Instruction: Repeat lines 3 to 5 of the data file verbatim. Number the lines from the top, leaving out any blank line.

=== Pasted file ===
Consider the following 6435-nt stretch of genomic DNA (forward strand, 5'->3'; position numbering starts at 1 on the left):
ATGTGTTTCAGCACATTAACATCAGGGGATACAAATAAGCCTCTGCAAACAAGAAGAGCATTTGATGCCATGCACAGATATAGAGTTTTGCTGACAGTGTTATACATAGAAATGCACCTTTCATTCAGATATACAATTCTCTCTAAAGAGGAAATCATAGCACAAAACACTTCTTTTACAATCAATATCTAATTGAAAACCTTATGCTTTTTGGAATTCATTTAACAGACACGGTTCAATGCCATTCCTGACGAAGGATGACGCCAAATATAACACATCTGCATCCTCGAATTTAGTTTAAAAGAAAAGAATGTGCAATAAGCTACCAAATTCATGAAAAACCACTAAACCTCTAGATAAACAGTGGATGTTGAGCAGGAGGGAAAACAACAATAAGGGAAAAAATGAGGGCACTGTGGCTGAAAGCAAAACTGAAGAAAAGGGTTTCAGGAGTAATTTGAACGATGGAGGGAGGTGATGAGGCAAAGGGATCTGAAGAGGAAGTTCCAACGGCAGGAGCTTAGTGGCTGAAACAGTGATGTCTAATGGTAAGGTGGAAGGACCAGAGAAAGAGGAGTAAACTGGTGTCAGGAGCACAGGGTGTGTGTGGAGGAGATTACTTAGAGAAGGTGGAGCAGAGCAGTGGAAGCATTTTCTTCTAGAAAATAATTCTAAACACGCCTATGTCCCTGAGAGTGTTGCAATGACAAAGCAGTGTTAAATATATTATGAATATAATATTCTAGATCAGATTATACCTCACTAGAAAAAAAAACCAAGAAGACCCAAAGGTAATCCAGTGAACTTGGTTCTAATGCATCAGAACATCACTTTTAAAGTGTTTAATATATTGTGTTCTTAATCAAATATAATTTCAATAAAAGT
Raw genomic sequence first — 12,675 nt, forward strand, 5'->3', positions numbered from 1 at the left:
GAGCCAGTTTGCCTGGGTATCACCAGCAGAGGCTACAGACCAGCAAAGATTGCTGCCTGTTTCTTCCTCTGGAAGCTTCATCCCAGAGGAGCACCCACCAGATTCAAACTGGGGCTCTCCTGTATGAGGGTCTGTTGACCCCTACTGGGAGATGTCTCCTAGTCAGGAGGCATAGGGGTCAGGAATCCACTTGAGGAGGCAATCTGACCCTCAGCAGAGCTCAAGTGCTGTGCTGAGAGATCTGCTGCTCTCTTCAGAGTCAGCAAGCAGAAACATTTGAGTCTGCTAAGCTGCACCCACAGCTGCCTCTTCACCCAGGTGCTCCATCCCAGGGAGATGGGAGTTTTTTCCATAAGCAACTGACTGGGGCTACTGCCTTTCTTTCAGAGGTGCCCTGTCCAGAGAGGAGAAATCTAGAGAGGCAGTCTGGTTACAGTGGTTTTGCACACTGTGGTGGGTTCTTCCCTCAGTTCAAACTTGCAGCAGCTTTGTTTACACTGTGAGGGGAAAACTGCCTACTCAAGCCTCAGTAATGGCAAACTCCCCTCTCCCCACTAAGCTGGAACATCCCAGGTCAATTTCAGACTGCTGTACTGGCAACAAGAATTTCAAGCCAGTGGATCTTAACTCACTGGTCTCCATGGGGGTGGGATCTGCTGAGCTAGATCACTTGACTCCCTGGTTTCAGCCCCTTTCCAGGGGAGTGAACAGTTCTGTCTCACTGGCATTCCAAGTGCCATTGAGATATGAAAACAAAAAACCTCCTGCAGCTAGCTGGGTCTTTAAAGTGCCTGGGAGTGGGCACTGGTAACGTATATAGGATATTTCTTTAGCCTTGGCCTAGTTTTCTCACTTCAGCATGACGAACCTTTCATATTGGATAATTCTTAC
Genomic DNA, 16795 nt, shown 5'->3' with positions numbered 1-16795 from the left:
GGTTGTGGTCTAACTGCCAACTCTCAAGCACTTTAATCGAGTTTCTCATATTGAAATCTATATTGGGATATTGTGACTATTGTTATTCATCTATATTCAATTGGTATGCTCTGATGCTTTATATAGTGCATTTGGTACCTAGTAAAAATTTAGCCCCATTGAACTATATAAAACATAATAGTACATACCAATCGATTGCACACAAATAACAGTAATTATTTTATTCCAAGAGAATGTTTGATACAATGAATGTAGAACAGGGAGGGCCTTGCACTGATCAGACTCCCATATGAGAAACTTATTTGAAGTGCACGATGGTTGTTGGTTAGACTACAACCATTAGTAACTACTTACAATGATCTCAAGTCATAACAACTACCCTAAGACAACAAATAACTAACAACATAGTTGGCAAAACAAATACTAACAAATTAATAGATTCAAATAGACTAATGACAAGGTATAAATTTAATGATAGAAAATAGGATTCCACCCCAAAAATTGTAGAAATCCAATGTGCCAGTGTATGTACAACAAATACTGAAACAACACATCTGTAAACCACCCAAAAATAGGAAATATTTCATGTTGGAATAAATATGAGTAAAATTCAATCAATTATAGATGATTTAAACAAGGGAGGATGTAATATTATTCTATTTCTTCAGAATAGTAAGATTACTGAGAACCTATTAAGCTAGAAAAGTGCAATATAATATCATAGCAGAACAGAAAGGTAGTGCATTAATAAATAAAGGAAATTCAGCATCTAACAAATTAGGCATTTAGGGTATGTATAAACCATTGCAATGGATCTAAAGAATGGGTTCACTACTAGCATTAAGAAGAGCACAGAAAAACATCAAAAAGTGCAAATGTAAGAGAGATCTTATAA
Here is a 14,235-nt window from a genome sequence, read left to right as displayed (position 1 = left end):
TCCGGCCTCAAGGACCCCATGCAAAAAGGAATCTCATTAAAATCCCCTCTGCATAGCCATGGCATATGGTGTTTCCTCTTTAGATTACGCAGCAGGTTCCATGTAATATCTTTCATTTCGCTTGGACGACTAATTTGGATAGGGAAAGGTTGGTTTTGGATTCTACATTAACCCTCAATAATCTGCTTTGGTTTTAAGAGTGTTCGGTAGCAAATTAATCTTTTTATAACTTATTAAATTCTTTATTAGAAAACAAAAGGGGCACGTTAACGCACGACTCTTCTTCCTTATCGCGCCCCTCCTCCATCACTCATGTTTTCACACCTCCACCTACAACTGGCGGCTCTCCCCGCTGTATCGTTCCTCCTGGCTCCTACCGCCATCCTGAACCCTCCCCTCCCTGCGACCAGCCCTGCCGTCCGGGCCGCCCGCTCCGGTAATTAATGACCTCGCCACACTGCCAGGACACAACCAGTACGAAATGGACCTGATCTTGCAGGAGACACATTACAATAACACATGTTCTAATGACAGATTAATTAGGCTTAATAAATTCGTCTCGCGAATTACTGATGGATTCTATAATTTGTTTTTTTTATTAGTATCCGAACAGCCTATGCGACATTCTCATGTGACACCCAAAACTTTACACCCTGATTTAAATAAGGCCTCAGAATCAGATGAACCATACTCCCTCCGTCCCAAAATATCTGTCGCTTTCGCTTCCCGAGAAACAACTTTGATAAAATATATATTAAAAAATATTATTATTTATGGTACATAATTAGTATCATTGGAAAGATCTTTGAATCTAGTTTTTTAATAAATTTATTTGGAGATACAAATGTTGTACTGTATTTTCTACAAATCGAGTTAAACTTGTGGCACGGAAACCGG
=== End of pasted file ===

Raw genomic sequence first — 12,675 nt, forward strand, 5'->3', positions numbered from 1 at the left:
GAGCCAGTTTGCCTGGGTATCACCAGCAGAGGCTACAGACCAGCAAAGATTGCTGCCTGTTTCTTCCTCTGGAAGCTTCATCCCAGAGGAGCACCCACCAGATTCAAACTGGGGCTCTCCTGTATGAGGGTCTGTTGACCCCTACTGGGAGATGTCTCCTAGTCAGGAGGCATAGGGGTCAGGAATCCACTTGAGGAGGCAATCTGACCCTCAGCAGAGCTCAAGTGCTGTGCTGAGAGATCTGCTGCTCTCTTCAGAGTCAGCAAGCAGAAACATTTGAGTCTGCTAAGCTGCACCCACAGCTGCCTCTTCACCCAGGTGCTCCATCCCAGGGAGATGGGAGTTTTTTCCATAAGCAACTGACTGGGGCTACTGCCTTTCTTTCAGAGGTGCCCTGTCCAGAGAGGAGAAATCTAGAGAGGCAGTCTGGTTACAGTGGTTTTGCACACTGTGGTGGGTTCTTCCCTCAGTTCAAACTTGCAGCAGCTTTGTTTACACTGTGAGGGGAAAACTGCCTACTCAAGCCTCAGTAATGGCAAACTCCCCTCTCCCCACTAAGCTGGAACATCCCAGGTCAATTTCAGACTGCTGTACTGGCAACAAGAATTTCAAGCCAGTGGATCTTAACTCACTGGTCTCCATGGGGGTGGGATCTGCTGAGCTAGATCACTTGACTCCCTGGTTTCAGCCCCTTTCCAGGGGAGTGAACAGTTCTGTCTCACTGGCATTCCAAGTGCCATTGAGATATGAAAACAAAAAACCTCCTGCAGCTAGCTGGGTCTTTAAAGTGCCTGGGAGTGGGCACTGGTAACGTATATAGGATATTTCTTTAGCCTTGGCCTAGTTTTCTCACTTCAGCATGACGAACCTTTCATATTGGATAATTCTTAC
Genomic DNA, 16795 nt, shown 5'->3' with positions numbered 1-16795 from the left: